By giving visitors a taste of what Deadwood has to offer and helping them make the most of their experience, the Welcome Center project will provide many possibilities for stimulating tourism and the economy, and will on its own merit, be a wonderful amenity for the Deadwood locals.   

The parking lot, creek-side improvements, and the pedestrian bridge were completed in 2016.  Construction on the Welcome Center project began in the fall of 2015, with building construction and exhibit installation scheduled to be completed in May 2017 in time for the upcoming tourist season.

Development photos of the structure, the extended walkway behind the new structure and the new bridge. Photos courtesy of Amber Vogt.

  • ARCHITECT: Chamberlin Architects, Rapid City, SD
  • PLANNING FIRM: Winter and Associates, Boulder, CO
  • CIVIL ENGINEER: AE2S, Rapid City, SD
  • STRUCTURAL ENGINEER: Albertson Engineering, Rapid City, SD
  • MECHANICAL / ELECTRICAL ENGINEER: Skyline Engineering, Rapid City, SD
  • LANDSCAPE ARCHITECT: Elevate Design Studios, Rapid City, SD
  • EXHIBIT DESIGNER: Split Rock Studios, St. Paul, MN

Bradley Burns, AIA, LEED AP grew up in Philip, South Dakota.  By fifth grade he had decide that he was going to be an architect rather than going into the family car dealership business. He received Bachelor degrees in both Architecture and Environmental Design from North Dakota State University. He began his architectural career in 1999, and started working with Chamberlin Architects, a Colorado firm based in Grand Junction, in 2000. After practicing for a few years in Grand Junction, in 2007 he decided to move his family back to South Dakota and, as a principal, he established the Rapid City office of the firm. Chamberlin Architects’ eclectic approach to architecture encompasses many building types, and Brad enjoys the variety of working relationships he has developed with people from local municipalities, the State of South Dakota, and South Dakota School of Mines and Technology, as well as the local business owners, and individuals.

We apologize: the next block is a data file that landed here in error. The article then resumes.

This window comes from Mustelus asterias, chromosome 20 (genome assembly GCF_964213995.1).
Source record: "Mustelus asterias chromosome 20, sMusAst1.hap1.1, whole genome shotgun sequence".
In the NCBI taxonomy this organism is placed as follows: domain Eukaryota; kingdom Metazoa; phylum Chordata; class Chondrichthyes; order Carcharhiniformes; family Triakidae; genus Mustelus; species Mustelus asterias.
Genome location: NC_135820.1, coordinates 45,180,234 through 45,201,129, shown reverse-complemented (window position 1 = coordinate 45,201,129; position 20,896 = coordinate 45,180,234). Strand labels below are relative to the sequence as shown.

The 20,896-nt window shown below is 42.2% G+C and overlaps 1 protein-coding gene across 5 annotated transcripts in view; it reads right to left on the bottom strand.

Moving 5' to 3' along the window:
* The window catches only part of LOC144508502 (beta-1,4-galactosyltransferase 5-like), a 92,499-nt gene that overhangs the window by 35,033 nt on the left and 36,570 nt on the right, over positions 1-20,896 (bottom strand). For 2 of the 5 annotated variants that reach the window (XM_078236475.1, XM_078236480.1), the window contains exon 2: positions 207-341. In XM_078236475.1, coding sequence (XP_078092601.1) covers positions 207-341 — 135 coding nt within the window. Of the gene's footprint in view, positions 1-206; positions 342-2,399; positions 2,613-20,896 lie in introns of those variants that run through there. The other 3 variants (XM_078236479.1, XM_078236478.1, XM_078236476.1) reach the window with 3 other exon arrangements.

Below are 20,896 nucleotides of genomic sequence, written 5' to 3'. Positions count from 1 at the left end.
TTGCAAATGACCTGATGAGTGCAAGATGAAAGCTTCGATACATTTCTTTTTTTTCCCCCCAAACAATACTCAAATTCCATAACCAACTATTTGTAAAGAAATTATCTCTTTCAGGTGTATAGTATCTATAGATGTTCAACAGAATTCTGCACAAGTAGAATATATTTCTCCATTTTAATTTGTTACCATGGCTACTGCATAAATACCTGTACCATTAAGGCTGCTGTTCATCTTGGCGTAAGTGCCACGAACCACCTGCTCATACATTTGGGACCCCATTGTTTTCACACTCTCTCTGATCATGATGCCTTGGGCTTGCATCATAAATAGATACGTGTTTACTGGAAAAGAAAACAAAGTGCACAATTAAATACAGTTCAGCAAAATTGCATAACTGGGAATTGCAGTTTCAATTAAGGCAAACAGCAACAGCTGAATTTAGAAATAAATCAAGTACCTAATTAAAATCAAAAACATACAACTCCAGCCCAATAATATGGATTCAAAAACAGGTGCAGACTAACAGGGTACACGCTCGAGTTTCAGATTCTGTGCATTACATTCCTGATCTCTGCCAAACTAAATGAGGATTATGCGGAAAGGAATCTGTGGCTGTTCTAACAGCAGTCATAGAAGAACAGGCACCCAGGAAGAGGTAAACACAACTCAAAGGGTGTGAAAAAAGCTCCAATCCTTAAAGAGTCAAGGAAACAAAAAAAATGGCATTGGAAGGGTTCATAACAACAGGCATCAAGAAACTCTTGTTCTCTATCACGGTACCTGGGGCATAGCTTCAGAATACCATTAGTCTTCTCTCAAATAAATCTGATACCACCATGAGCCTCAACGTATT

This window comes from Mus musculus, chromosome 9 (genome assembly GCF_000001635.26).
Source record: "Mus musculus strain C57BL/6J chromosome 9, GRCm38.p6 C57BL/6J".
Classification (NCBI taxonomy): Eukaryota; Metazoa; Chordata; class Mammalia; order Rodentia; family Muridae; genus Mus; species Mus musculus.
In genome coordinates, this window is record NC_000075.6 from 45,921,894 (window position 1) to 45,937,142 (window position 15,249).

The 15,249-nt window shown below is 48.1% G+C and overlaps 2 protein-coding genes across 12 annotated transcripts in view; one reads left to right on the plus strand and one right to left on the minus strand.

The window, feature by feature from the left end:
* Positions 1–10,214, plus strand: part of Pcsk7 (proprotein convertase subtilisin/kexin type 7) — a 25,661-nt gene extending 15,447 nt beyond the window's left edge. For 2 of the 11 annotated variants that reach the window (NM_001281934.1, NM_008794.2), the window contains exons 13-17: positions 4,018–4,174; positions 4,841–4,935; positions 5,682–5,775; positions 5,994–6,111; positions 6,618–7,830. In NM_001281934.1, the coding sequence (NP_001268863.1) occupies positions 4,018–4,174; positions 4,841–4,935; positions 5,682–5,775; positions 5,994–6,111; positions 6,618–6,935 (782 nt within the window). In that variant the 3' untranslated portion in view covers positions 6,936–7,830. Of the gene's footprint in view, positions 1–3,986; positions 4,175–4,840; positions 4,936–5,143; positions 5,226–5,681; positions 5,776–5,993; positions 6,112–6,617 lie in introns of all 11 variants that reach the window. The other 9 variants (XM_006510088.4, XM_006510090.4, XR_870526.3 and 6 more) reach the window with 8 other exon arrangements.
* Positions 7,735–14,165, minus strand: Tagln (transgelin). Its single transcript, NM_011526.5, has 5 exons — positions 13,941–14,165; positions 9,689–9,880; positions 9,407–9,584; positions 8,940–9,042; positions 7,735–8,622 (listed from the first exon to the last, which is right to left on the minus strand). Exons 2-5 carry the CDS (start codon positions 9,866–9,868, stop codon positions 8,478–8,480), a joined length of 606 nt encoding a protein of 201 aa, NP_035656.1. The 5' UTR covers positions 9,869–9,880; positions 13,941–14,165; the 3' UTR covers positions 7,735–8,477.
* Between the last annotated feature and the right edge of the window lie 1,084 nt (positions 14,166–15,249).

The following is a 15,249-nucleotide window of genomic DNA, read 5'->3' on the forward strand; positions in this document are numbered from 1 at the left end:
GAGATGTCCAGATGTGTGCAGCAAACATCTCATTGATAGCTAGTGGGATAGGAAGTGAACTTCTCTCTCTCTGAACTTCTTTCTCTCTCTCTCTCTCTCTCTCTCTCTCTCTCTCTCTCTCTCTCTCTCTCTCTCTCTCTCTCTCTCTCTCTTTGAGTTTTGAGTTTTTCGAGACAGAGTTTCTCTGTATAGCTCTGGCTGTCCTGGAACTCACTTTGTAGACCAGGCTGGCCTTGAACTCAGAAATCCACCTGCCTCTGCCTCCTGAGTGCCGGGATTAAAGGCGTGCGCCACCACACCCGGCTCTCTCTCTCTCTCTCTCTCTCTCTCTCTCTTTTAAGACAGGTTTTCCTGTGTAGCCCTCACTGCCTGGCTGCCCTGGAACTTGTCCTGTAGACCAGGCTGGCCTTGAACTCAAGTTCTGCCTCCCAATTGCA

Published in The Western Planner in March 2017